Missing home


I love this picture. It reminds me of childhood- my childhood. Even though I wasn't this pretty, I also had this white-blonde hair and I grew up in the south of Sweden, where this picture is taken. 
This beach is probably Skanör beach, in the area known as Skanör-Falsterbo at the very south west of Skåne. The light here is incredibly special. I always said to myself that this is my favourite area in Sweden, and if I ever moved back, I'd like to live here. 

I moved away from Sweden when I was 20 and 4 months. I graduated from high school at 19 and worked for 10 months, and then I went with a Swedish family to Alicante, Spain, to be their au-pair. 
And from then it just went on and on. I went further and further away, but in between the trips and the places, I kept coming home to Sweden. I even tried to live there for periods of time, in the end always failing, through my strong inner desire to move around in the world. 

But the day came when I finally settled in Spain. I came here in 2011, to Barcelona, to do a Master Degree in Photojournalism. Less than a year later I moved to Ibiza, and less than 5 weeks into my Ibiza-life, I got pregnant with my first son, Pi. (Who also, by the way, has this white-blonde hair!)

I've now lived in Spain for 5 years and 4 months and it's becoming quite real. I actually live abroad
It'd not just a temporary stay in a place, or a temporary few years somewhere, before I move on to the next place, or go back to Sweden for a bit. 
No- this is my life. 
And I am not sure what to make of it anymore. 

I always thought of myself as a traveller. Someone that has a gipsy-soul. Who moves. Globetrottes. And I was happy about it. Sometimes sad, that I didn't stop and grow roots, but mostly excited about the next trip. As life got boring and dull and routine-filled in one place, my mind was already on the next plane to the next exciting destination. 

I made a board on Pinterest and every time I look at it, I feel a sense of exhilaration. I have been to all these places??? What a life! Amazing! And somehow I miss all of them. I'd like to go back to every single one of them, because truth is, I don't think I was so very present when there, as I was already planning for next stop, next place, next city, next adventure. 

Here is my Pinterest happy/sad board if you want to have a look. 

Suddenly, like a few weeks ago, I woke up. I woke up, and I realised, that I live abroad. I am an immigrant. An ex-pat. Don't know which term suits me more. Or am I an emigrant? I looked them up, and I could be all of them. They're just definitions of a phenomena which seems more and more widely spread across the globe. People are unsettling and settling, uprooting and then growing new roots elsewhere. Due to politics, economics, war, social circumstances. And because of globalization and the internet, we are mixing ourselves freely with other nationalities. It's all so cosmopolitan.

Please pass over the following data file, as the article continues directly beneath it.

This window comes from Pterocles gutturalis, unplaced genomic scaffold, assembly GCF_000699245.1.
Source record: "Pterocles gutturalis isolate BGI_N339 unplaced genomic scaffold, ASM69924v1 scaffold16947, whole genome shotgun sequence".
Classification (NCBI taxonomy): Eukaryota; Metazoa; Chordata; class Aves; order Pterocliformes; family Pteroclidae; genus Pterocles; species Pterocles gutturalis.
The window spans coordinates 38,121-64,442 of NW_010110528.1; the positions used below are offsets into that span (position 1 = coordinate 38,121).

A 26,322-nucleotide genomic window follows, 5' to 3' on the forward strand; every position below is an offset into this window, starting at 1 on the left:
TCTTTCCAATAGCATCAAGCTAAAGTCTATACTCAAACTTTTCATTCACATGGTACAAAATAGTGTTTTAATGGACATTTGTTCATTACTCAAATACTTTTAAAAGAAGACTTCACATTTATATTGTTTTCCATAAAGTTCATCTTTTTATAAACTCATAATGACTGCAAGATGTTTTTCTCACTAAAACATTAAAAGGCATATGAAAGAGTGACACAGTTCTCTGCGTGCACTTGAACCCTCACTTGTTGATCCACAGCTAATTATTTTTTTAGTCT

I always thought it was my choice to move to another place. I thought I was being driven by an inner passion to discover a place that was sunnier, freer, more beautiful, more open. 

But I woke up now, and realised that this might not be the case at all. 

My family on my mother's side is telling a story worth mentioning. 
My mother's aunt, (my grandmother's sister) left Poland in the 70´s and went to Sweden. She has since moved to Florida, back to Sweden, to Poland, back to Sweden, and now finally back to Poland again. She's married to an Italian man who grew up in New York and they met in Florida. 
My mother's uncle (my grandmother's brother) left Poland at the same time and went to Chicago. He's married to a Polish woman and they have children and grandchildren who all live in the Polish diaspora in Chicago. 
My mother and her cousins were all born in Poland but left for Sweden in their early 20's.
One of her cousin's had her child, Angelica, my cousin, in Sweden, but left for Florida in the 80's. Her mother is now living in Las Vegas and she is back in Sweden, after also living in Chicago for years. 
My mother's brother, my uncle, did stay in Poland and had two children, whereof his daughter, Marcelina, moved to France in her early 20's and never looked back. She speaks fluent French and is in a relationship with a French man. 
Her brother, Igor, did stay in Poland until recently (he's in his mid 20's) but is now also moving to France. Also their parents are now trying to re-locate to France.